When I met with my doctor and told him that, I got the, “Well . . . . “ and all sorts of variables medicos have to consider, but after taking my blood test, it turns out that this time, YouTube Doc was right on.
And that’s when it hit me that medicine really doesn’t know all there is to know about diabetes. Most of the time, they’re just shooting in the dark, falling back on studies that sometimes contradict each other, or were great for the “general population” but not for the patient sitting in their office this minute.
Again, we are all different and at this point, generalities can generally be off. We each have to find what works and what doesn’t.
Thus I’ve tried to increase my exercise, change my diet, and develop a supplement regimen that will fight my hypertension and bring down my A1c and it’s not been easy, but it has been successful so far.
For over a decade I’ve been studying alternative sweeteners. I’ve written about them and have always wanted to put one comprehensive paper together on the subject, but hey, I’m retired. My diabetes, though, doesn’t want to retire. It wants to start all over and finish its job of killing me as soon as possible.
Many of my recipes use alternatives to “sugar” and they were just dandy until someone pointed out that most of them, though low in calories, are pretty high in carbs.
There are 4.2 carbs in a teaspoon of sugar. I looked at the labels of my sweeteners and there were 3-4 carbs in a teaspoon. The only ones with ZERO carbs were stevia and monk fruit (also known as lo han guo). I don’t like monk fruit, because there are so many forms of it and you need to hire a math wiz to figure out the sugar equivalent . . . and it tastes too sweet. And a friend living in Mexico told me about a form of stevia from there that has no aftertaste, and you can find it on Amazon, but the only problem is, it comes in packets and you have to open some 20+ packets to get a cup’s worth of sweetener.
. . . . which might kill me someday, choking on the handfuls of capsules I swallow in the morning and throughout the day.
Though, I am one of the lucky ones who can swallow a handful at a time. I figure 40 to be my record. Were I to take them one at a time, I wouldn’t be here typing away, I’d be up in my kitchen taking supplements all day long.
The new supplements I’ve added to my regimen, as far as diabetes is concerned, fall into two categories:
And, yes, of course, there is overlap. Some supplements do both. First I will list the supplements, their benefits, and then I’ll let you in on how I experimented with them to find what works and what doesn’t. Also, you can support the charity that keeps my website running and keeps getting things to people who need them by using the links to purchase those things you want. They are our affiliate programs links.
Please Note: I’m going to report some of the studies’ results, what these do in our bodies, and then my experience and regimen, but remember: We are all different, and you’ll need to find out what works best for you. Also note that I am trying, at the same time, to keep my hypertension under control, so again, what I’m doing might not be right for you. All this stuff at my site is simply educational, not recommendations.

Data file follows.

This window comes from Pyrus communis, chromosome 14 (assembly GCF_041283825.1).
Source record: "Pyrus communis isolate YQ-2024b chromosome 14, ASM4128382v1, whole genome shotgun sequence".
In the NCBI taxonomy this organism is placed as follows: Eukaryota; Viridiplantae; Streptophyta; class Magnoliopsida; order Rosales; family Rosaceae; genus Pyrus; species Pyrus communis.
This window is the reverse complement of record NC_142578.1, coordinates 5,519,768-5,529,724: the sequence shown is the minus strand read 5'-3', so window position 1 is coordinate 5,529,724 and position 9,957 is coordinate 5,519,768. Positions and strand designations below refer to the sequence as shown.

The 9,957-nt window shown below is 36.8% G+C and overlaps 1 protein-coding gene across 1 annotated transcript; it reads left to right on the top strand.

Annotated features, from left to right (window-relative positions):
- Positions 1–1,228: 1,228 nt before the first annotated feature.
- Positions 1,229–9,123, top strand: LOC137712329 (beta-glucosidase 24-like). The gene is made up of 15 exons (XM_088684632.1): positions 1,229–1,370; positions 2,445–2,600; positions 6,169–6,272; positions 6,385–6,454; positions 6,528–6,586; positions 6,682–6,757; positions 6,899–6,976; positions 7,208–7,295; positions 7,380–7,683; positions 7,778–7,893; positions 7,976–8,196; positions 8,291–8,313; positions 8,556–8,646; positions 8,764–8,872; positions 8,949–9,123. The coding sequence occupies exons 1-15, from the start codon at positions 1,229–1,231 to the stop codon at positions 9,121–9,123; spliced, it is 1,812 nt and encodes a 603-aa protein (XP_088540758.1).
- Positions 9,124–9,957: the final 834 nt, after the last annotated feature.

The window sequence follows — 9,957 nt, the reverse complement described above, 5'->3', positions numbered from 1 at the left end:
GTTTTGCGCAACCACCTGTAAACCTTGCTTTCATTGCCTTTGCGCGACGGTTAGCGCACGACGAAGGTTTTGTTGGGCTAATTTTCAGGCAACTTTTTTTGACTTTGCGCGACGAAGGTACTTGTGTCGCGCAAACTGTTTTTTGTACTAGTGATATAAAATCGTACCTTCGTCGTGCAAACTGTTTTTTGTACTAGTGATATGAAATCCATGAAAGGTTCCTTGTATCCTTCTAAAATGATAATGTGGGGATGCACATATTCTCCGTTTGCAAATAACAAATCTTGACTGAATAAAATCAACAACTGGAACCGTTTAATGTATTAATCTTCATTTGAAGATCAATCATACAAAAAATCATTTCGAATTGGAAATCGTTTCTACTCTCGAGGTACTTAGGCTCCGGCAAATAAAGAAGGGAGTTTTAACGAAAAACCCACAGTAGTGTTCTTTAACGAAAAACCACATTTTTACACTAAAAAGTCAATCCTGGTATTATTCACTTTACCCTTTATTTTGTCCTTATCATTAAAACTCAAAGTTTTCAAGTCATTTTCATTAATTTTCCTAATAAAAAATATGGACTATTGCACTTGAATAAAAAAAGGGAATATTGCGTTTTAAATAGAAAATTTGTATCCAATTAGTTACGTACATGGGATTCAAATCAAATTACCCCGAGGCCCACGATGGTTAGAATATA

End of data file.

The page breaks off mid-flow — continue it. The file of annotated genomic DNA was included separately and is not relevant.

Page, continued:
Berberine—has shown to be as effective in maintaining healthy blood sugar levels as the prescription drug metformin. [Ref] Also has been shown to aid in weight loss and significantly lowers blood lipid levels, helping to regulate body fat. You’ll find it in many fitness products. The dosage is 500 mg, three times daily. It is also an anti-inflammatory and has been shown to lower blood pressure and blood lipids. It does not, however, work for type one diabetes.
From PubMed: Berberine improves physiological stimulation of glucose via cascade reaction of insulin-like growth factor-1 (IGF-1), thus inducing secretion of insulin in the body, reducing insulin resistance, and improving sensitivity of liver, muscle tissues and fat to insulin. [https://www.ncbi.nlm.nih.gov/pmc/articles/PMC6434235/]
Milk Thistle (silymarin)—traditionally known as a liver tonic, research has shown it can lower blood sugar levels, blood lipid levels, and improve insulin resistance. Can trigger allergic reactions if you are allergic to chrysanthemums, daisies, ragweed, or marigolds.
Ginseng—studies show that it regulates insulin secretion, glucose uptake, anti-oxidative stress, and anti-inflammatory pathways. However, there are so many forms of ginseng and processing methods that some studies don’t get the same results, as mentioned above. Korean red ginseng (Panax ginseng) appears to be far superior to other ginseng products. But even American ginseng (much if it comes from Wisconsin) has been shown to decrease glucose levels after meals by about 20% if taken 40 minutes before the meal. It also appears to increase insulin secretion and sensitivity (thus better uptake by your cells).
Contraindications: Ginseng can decrease the effectiveness of warfarin (Coumadin), a blood thinner, and can stimulate your immune system, interfering with immunosuppressant drugs